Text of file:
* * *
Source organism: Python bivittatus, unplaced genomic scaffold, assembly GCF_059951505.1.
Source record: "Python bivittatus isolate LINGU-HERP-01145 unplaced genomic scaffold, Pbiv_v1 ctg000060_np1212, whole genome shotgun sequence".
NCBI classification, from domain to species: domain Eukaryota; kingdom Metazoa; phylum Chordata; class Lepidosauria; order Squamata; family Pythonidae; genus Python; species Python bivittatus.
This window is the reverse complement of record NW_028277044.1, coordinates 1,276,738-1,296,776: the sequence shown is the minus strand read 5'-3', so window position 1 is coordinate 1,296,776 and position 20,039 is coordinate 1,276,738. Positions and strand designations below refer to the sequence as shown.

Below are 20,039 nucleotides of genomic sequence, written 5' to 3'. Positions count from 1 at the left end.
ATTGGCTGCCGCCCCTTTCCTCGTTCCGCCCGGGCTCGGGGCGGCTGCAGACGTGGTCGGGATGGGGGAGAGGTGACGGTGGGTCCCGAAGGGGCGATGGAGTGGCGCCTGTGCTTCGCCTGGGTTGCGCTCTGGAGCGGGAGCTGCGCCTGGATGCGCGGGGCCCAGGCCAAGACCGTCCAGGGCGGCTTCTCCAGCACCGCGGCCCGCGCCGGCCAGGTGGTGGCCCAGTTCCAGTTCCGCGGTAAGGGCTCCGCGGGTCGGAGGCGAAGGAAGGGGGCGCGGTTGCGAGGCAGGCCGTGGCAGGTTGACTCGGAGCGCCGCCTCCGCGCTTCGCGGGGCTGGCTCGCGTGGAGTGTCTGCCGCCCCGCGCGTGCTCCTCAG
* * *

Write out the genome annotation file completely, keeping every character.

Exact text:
Source organism: Python bivittatus, unplaced genomic scaffold, assembly GCF_059951505.1.
Source record: "Python bivittatus isolate LINGU-HERP-01145 unplaced genomic scaffold, Pbiv_v1 ctg000060_np1212, whole genome shotgun sequence".
NCBI classification, from domain to species: domain Eukaryota; kingdom Metazoa; phylum Chordata; class Lepidosauria; order Squamata; family Pythonidae; genus Python; species Python bivittatus.
This window is the reverse complement of record NW_028277044.1, coordinates 1,276,738-1,296,776: the sequence shown is the minus strand read 5'-3', so window position 1 is coordinate 1,296,776 and position 20,039 is coordinate 1,276,738. Positions and strand designations below refer to the sequence as shown.

Below are 20,039 nucleotides of genomic sequence, written 5' to 3'. Positions count from 1 at the left end.
ATTGGCTGCCGCCCCTTTCCTCGTTCCGCCCGGGCTCGGGGCGGCTGCAGACGTGGTCGGGATGGGGGAGAGGTGACGGTGGGTCCCGAAGGGGCGATGGAGTGGCGCCTGTGCTTCGCCTGGGTTGCGCTCTGGAGCGGGAGCTGCGCCTGGATGCGCGGGGCCCAGGCCAAGACCGTCCAGGGCGGCTTCTCCAGCACCGCGGCCCGCGCCGGCCAGGTGGTGGCCCAGTTCCAGTTCCGCGGTAAGGGCTCCGCGGGTCGGAGGCGAAGGAAGGGGGCGCGGTTGCGAGGCAGGCCGTGGCAGGTTGACTCGGAGCGCCGCCTCCGCGCTTCGCGGGGCTGGCTCGCGTGGAGTGTCTGCCGCCCCGCGCGTGCTCCTCAG